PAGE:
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I love Go, especially the goroutines. They are simple and efficient. After some digging, it seems that they are basically fibers multiplexed onto a pool of kernel threads (correct me if I'm wrong).

That being said, are there any standard libraries (or relatively popular and supported 3rd party additions) in D?

The main things I want are:

  • Lightweight- threads use too much memory and take too much CPU
  • Simple- data-sharing isn't too important, but simple message passing is
  • Managed- it would be nice for this to be at the run-time level

The main goal here is to make a web server as efficiently as possible to rival the speed of Node.js and Go. This means there could be many active connections (http, websockets, data streaming).

I like things about the other platforms mentioned, but D is much more generalized. If it isn't too clunky, I would choose D over the others.

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Which platform? –  Mehrdad Dec 7 '11 at 8:16
    
Preferably Linux or BSD. –  tjameson Dec 7 '11 at 8:24
    
Huh... in any case, you might be interested in reading about Windows 7 x64 (and Windows 8)'s new User Mode Scheduler, although I don't imagine it will be too useful since you're looking for BSD/Linux. –  Mehrdad Dec 7 '11 at 23:08

3 Answers 3

up vote 4 down vote accepted

There's nothing exactly equivalent but there are two modules that may provide something similar enough for your needs:

  1. std.concurrency provides message passing and guaranteed isolation unless the shared qualifier is used to gain very limited, explicit shared memory. However, you don't (yet) get the multiplexing of fibers onto threads that goroutines provide. Right now, every call to spawn starts a new OS thread. Also, there's still some work to be done to make immutability usable enough to make this paradigm reach its full potential. For more on this paradigm, see the free chapter of Andrei Alexandrescu's "The D Programming Language".

  2. std.parallelism provides tasks. It's geared towards parallelism, not concurrency. (These are not the same thing even though you need concurrency to implement parallelism.) Therefore, instead of message passing, a task simply executes with no communication with the calling thread and then returns its return value to the calling thread. Additionally, if there are more tasks than threads, the excess tasks are queued, not multiplexed using fibers.

Edit: I originally designed and wrote std.parallelism and am willing to consider enhancement requests to suit needs such as yours, as long as they don't expand the scope of the module too far into general-case concurrency. If std.parallelism does almost what you need but not quite, please post a feature request either here or on the digitalmars.d newsgroup.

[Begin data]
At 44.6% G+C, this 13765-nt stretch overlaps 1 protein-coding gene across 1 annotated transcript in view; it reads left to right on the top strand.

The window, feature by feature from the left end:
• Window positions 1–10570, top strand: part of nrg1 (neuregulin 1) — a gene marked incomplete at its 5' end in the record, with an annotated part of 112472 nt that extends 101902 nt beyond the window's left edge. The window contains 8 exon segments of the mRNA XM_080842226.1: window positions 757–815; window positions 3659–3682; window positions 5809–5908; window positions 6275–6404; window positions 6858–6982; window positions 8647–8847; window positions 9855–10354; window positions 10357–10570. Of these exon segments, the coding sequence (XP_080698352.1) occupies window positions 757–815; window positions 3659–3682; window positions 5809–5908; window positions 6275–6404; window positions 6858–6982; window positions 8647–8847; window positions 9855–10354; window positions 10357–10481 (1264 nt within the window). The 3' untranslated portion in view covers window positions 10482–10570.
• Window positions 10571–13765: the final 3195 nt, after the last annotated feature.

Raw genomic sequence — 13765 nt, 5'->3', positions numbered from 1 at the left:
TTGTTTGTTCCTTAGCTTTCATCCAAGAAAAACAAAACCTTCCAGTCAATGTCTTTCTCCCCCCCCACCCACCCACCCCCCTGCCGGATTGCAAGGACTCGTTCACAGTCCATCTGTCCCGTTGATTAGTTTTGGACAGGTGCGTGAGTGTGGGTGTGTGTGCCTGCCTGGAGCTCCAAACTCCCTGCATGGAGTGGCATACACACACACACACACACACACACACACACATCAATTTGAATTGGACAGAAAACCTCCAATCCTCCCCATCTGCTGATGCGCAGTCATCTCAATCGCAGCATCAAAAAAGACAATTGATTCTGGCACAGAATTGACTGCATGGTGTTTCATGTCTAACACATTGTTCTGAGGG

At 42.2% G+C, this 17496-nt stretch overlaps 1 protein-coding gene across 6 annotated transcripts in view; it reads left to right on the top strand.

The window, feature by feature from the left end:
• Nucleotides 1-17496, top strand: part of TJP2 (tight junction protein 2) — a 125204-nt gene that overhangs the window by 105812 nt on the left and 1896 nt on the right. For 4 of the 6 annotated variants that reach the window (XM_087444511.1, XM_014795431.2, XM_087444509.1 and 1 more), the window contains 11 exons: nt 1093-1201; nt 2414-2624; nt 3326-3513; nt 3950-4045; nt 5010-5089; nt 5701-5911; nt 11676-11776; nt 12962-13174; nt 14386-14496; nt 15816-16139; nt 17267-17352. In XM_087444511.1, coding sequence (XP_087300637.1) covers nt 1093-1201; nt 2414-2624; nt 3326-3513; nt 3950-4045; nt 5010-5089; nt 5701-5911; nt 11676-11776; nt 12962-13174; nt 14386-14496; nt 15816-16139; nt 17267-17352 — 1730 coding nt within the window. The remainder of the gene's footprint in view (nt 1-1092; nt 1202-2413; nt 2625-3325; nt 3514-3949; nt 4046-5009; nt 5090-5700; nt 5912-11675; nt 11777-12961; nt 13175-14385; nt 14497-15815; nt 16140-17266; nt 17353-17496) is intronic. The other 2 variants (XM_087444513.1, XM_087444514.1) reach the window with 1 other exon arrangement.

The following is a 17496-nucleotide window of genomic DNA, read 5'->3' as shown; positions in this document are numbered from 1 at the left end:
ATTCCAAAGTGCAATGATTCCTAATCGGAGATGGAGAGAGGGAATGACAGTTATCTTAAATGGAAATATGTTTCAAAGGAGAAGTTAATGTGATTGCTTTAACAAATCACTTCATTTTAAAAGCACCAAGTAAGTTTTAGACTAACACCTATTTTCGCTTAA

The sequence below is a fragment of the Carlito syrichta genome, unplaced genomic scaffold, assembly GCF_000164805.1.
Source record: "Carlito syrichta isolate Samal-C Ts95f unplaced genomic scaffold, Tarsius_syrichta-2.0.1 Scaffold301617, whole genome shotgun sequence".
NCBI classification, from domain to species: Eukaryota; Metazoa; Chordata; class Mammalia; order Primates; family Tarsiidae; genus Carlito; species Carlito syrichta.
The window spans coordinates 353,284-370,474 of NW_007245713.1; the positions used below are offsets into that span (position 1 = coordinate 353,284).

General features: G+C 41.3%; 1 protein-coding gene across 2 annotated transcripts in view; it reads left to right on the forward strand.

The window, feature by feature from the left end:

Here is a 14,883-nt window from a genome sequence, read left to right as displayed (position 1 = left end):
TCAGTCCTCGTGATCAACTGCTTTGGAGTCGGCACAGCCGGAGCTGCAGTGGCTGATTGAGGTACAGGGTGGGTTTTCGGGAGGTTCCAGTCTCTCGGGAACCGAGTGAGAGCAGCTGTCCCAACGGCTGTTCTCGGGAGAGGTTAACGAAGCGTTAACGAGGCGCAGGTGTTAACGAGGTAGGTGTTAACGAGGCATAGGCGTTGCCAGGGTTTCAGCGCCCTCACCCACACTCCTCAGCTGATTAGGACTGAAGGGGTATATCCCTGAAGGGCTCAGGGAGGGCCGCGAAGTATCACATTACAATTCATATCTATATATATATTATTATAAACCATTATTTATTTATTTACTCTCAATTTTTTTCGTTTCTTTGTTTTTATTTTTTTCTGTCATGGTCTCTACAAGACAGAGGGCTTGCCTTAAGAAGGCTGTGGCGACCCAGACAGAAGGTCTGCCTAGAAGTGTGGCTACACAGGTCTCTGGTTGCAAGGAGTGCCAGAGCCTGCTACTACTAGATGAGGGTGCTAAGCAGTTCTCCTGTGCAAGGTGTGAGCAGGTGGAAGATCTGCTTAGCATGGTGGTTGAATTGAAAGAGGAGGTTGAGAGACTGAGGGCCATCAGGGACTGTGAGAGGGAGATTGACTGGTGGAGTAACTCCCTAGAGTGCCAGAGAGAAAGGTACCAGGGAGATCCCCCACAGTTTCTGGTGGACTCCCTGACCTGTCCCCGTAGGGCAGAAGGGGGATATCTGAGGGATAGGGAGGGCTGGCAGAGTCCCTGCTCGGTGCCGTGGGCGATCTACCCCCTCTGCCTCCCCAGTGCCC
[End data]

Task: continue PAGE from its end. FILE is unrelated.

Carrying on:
Also, even though I would likely not be the implementer of such a request, feel free to suggest enhancements to std.concurrency.

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I think std.parallelism should work. I'll need to code something up to see if it really is a good fit. I assume that safe and trusted functions are completely thread-safe. –  tjameson Dec 8 '11 at 2:26
    
@tjameson: Yes, the safe and trusted functions of std.parallelism use the same mechanisms as std.concurrency to provide isolation guarantees. –  dsimcha Dec 8 '11 at 4:18

std.parallel uses threadpools to run tasks however you'll need to implement your own message passing routines (there is currently no threadsafe queue available in the library AFAIK)

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Looks interesting. For my particular use case (a web server), each connection could be added to the task pool, which should emulate goroutines? –  tjameson Dec 7 '11 at 19:10
    
@tjameson if no further communication between task and main thread is needed, it should –  ratchet freak Dec 7 '11 at 19:14

I don't know if a D library can provide split stacks support (to threads/fibers). Without it a lot of the Go goroutines usefulness is unfortunately lost.

If some problem is easy/better to solve using goroutines then why not just use Go in the first place?

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a Fiber class exists in core.thread –  ratchet freak Dec 7 '11 at 11:53
    
Nice. Unfortunately, looking at d.digitalmars.com/2.0/phobos/std_thread.html it seems there's no split stack support available. –  zzzz Dec 7 '11 at 12:15
    
If it were possible to get the same result as with Go (similar performance), I'd just use D for both situations. If not, I'd use Go. –  tjameson Dec 7 '11 at 18:24
    
@ratchetfreak - Does the Fiber class run in a thread-pool just like Task in std.parallelism? –  tjameson Dec 7 '11 at 19:17
    
no it runs in the same thread as the one calling call() it hardwires a context switch see the source –  ratchet freak Dec 7 '11 at 19:22

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